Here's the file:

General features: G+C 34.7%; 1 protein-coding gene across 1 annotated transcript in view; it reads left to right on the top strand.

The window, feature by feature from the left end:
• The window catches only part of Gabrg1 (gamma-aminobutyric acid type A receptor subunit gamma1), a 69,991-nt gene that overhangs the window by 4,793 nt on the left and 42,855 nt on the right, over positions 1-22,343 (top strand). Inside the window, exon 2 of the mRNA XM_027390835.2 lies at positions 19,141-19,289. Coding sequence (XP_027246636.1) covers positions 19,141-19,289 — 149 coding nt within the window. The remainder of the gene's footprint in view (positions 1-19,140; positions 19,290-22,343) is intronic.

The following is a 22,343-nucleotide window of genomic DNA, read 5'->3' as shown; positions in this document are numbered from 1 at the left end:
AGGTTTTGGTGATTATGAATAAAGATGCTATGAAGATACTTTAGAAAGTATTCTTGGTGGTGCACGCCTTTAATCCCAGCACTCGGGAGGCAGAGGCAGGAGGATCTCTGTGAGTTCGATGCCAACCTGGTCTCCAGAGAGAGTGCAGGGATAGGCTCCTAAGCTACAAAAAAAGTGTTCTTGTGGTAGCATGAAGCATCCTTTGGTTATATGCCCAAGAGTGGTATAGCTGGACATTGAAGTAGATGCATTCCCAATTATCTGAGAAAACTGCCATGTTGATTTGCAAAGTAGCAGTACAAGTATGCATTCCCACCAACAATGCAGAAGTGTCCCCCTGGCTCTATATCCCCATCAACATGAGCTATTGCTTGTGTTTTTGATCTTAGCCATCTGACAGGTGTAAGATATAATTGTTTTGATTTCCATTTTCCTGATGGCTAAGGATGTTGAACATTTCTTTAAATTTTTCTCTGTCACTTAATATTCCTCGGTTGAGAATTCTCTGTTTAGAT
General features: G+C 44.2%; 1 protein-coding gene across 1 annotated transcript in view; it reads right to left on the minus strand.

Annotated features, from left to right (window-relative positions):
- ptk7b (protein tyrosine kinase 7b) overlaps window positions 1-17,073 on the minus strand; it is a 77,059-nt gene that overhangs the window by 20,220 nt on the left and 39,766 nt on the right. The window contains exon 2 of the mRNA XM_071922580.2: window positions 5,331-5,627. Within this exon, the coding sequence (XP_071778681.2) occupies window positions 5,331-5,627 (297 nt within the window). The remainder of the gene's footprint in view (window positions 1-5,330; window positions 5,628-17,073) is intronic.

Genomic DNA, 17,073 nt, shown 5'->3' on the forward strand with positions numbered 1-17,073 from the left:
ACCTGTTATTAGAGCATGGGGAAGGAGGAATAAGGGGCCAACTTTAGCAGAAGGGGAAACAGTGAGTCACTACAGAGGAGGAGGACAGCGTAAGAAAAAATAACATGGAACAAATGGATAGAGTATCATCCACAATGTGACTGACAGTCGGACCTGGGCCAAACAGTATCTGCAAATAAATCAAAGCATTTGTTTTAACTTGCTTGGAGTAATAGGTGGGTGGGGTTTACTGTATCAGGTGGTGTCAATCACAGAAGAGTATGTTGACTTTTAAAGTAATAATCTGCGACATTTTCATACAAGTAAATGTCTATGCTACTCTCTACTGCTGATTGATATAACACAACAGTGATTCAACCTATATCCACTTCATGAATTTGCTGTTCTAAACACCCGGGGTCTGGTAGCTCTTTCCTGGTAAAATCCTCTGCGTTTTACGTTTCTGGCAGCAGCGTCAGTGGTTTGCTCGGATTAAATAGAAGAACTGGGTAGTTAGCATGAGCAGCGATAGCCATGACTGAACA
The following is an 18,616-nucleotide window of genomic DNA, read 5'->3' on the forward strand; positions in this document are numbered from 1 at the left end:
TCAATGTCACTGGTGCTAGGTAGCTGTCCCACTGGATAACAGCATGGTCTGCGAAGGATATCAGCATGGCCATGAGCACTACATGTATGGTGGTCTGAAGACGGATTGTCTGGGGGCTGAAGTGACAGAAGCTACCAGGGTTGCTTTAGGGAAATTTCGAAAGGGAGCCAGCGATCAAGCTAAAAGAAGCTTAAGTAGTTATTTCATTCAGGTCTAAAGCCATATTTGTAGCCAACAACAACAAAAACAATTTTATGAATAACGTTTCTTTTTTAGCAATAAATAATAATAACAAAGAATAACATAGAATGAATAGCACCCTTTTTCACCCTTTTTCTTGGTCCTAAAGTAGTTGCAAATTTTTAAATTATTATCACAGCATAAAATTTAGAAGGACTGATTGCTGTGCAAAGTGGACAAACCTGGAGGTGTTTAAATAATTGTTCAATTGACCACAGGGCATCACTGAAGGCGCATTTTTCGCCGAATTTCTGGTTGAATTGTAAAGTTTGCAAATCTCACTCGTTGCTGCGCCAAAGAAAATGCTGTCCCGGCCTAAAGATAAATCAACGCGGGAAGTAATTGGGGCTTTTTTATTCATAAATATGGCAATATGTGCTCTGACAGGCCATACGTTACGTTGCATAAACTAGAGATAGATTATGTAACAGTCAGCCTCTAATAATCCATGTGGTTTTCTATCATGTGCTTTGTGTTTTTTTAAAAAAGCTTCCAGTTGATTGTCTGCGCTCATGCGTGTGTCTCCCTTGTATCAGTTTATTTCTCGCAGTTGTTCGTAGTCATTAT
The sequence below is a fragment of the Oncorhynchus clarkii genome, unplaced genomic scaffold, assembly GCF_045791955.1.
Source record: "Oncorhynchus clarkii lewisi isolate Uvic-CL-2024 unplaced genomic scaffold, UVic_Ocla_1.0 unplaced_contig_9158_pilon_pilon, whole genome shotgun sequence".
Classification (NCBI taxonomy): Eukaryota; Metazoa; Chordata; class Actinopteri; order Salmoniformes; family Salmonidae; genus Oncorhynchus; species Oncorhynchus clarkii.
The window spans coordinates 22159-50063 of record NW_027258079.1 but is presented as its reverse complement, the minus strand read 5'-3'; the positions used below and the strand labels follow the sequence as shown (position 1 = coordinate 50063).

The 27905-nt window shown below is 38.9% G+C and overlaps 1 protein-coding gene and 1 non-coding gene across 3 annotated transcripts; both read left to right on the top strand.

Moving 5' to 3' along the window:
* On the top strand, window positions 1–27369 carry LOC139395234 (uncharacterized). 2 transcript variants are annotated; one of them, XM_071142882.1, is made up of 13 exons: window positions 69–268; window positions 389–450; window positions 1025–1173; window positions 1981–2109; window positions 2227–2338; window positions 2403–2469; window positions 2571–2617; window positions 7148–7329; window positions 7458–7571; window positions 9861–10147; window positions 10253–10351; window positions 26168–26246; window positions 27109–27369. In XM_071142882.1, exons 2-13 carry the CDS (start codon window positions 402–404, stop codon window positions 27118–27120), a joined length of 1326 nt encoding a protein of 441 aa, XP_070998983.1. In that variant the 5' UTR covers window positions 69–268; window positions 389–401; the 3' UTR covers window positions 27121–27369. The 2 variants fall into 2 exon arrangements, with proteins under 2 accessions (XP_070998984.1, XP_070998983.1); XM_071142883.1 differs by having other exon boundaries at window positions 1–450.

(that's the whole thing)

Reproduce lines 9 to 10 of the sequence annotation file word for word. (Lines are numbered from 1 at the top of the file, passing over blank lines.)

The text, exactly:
Genomic DNA, 17,073 nt, shown 5'->3' on the forward strand with positions numbered 1-17,073 from the left:
ACCTGTTATTAGAGCATGGGGAAGGAGGAATAAGGGGCCAACTTTAGCAGAAGGGGAAACAGTGAGTCACTACAGAGGAGGAGGACAGCGTAAGAAAAAATAACATGGAACAAATGGATAGAGTATCATCCACAATGTGACTGACAGTCGGACCTGGGCCAAACAGTATCTGCAAATAAATCAAAGCATTTGTTTTAACTTGCTTGGAGTAATAGGTGGGTGGGGTTTACTGTATCAGGTGGTGTCAATCACAGAAGAGTATGTTGACTTTTAAAGTAATAATCTGCGACATTTTCATACAAGTAAATGTCTATGCTACTCTCTACTGCTGATTGATATAACACAACAGTGATTCAACCTATATCCACTTCATGAATTTGCTGTTCTAAACACCCGGGGTCTGGTAGCTCTTTCCTGGTAAAATCCTCTGCGTTTTACGTTTCTGGCAGCAGCGTCAGTGGTTTGCTCGGATTAAATAGAAGAACTGGGTAGTTAGCATGAGCAGCGATAGCCATGACTGAACA